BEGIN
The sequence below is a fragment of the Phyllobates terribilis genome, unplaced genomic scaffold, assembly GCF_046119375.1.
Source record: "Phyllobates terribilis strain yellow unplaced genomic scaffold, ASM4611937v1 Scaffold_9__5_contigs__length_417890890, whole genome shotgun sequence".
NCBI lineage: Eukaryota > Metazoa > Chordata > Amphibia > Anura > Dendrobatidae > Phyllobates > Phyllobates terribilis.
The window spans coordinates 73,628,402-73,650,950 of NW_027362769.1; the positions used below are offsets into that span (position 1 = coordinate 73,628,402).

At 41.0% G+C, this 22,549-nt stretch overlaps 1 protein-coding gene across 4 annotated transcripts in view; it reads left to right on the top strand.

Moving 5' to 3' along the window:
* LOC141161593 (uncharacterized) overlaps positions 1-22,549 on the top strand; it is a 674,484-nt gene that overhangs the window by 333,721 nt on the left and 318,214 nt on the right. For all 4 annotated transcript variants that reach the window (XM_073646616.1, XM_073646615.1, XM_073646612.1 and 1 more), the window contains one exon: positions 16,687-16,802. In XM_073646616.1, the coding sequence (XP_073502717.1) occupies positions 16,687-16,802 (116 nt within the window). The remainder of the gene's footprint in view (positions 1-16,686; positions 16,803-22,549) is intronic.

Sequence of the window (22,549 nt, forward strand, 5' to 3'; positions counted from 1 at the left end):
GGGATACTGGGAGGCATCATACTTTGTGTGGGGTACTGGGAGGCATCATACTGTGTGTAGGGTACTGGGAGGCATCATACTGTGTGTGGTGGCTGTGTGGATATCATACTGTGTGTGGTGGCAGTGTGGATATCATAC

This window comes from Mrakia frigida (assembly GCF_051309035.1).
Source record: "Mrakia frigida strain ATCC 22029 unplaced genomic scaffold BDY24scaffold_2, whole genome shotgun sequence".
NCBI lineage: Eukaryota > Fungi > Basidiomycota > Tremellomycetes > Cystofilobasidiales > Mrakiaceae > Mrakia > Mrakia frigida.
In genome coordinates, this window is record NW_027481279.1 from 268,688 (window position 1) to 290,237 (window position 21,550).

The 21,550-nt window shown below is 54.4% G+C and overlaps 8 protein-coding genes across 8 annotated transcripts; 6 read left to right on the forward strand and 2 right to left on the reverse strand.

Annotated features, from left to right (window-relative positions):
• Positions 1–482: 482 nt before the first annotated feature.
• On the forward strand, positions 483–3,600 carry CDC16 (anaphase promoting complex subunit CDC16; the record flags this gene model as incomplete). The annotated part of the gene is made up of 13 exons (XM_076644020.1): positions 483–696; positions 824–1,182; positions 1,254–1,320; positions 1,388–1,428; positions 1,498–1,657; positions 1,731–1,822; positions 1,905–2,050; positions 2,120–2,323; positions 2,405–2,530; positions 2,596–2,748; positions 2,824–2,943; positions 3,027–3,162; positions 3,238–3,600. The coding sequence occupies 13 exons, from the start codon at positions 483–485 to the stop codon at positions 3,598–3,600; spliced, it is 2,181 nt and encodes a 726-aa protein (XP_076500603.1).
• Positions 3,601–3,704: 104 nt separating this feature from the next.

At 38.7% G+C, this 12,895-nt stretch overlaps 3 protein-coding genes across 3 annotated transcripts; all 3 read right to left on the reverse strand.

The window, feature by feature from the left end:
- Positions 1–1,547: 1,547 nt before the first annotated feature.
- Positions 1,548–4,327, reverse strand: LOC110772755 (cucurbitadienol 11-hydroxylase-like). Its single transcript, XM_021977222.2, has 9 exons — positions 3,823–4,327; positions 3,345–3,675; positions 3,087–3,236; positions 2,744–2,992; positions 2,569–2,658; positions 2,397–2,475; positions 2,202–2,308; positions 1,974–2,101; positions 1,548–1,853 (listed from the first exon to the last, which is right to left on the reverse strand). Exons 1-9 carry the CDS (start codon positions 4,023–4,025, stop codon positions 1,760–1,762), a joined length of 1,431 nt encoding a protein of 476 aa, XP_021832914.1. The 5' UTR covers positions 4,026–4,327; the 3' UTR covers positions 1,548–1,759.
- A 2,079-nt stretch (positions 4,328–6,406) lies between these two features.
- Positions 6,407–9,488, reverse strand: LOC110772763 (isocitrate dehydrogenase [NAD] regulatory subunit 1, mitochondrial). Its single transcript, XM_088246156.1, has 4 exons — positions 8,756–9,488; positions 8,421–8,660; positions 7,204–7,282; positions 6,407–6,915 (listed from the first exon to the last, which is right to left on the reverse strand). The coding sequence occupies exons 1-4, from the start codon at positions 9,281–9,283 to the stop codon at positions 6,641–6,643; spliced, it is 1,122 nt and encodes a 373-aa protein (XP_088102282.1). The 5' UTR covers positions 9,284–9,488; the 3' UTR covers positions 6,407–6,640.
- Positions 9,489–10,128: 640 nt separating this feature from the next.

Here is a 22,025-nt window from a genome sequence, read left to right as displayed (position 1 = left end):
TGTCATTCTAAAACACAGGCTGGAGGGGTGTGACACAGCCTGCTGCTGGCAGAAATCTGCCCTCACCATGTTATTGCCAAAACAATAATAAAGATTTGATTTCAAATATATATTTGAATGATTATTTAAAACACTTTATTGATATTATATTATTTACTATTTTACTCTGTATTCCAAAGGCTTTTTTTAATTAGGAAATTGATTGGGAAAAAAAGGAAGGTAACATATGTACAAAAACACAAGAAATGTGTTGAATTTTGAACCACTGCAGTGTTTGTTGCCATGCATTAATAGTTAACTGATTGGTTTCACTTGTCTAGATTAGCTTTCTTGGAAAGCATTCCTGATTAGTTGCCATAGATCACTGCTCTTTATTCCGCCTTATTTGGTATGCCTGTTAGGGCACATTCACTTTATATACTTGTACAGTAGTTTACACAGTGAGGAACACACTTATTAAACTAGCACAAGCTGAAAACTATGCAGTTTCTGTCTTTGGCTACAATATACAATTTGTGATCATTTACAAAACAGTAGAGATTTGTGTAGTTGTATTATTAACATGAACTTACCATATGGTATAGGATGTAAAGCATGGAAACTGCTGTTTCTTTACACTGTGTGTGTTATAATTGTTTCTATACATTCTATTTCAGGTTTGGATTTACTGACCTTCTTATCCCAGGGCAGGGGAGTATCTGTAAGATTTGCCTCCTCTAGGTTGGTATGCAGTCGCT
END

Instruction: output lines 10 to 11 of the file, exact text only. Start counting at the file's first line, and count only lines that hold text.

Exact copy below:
This window comes from Mrakia frigida (assembly GCF_051309035.1).
Source record: "Mrakia frigida strain ATCC 22029 unplaced genomic scaffold BDY24scaffold_2, whole genome shotgun sequence".